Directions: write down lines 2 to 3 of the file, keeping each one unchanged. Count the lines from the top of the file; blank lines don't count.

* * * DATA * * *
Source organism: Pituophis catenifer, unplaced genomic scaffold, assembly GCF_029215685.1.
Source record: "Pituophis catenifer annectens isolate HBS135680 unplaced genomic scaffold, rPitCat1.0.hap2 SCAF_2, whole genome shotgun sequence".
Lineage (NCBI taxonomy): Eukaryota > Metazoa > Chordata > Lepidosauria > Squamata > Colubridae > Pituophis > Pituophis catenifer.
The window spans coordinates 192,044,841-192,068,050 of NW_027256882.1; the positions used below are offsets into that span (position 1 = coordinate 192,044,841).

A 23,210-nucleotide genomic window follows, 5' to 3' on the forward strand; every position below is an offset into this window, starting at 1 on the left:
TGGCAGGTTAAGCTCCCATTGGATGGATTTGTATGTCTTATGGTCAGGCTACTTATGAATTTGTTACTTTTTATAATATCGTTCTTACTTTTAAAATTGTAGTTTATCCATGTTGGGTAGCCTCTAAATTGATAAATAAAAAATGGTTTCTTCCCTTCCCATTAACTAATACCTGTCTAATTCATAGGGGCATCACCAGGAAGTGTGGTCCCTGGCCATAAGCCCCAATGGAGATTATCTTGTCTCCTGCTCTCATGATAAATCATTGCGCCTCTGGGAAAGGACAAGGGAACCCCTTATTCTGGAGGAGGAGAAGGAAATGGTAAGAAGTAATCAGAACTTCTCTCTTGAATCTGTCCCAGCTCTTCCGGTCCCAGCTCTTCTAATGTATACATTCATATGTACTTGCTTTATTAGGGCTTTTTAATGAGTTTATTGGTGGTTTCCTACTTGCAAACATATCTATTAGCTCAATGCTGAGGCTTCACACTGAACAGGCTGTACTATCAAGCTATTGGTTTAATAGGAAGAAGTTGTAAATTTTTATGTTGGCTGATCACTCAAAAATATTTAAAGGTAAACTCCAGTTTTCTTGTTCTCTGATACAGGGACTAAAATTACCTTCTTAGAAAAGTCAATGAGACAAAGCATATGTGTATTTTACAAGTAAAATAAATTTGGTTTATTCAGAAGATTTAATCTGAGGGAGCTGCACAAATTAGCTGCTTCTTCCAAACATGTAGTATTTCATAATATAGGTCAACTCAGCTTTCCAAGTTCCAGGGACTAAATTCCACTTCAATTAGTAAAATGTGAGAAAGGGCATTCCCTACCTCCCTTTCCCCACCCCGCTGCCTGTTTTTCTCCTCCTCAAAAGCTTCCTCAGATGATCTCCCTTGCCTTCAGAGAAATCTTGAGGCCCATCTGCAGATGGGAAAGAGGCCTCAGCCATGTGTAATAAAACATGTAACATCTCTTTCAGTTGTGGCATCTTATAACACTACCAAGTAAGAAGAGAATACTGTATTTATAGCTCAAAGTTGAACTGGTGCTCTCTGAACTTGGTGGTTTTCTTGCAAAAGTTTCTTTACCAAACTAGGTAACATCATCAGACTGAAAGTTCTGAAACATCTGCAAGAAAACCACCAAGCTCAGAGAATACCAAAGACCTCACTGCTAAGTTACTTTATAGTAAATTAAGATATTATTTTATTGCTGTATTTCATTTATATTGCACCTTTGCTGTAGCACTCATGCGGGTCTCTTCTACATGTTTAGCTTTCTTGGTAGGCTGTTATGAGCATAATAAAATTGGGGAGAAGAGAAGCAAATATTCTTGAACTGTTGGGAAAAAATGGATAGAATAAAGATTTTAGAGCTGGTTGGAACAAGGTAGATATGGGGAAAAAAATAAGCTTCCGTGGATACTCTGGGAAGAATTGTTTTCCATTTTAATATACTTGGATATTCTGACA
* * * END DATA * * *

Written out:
Source record: "Pituophis catenifer annectens isolate HBS135680 unplaced genomic scaffold, rPitCat1.0.hap2 SCAF_2, whole genome shotgun sequence".
Lineage (NCBI taxonomy): Eukaryota > Metazoa > Chordata > Lepidosauria > Squamata > Colubridae > Pituophis > Pituophis catenifer.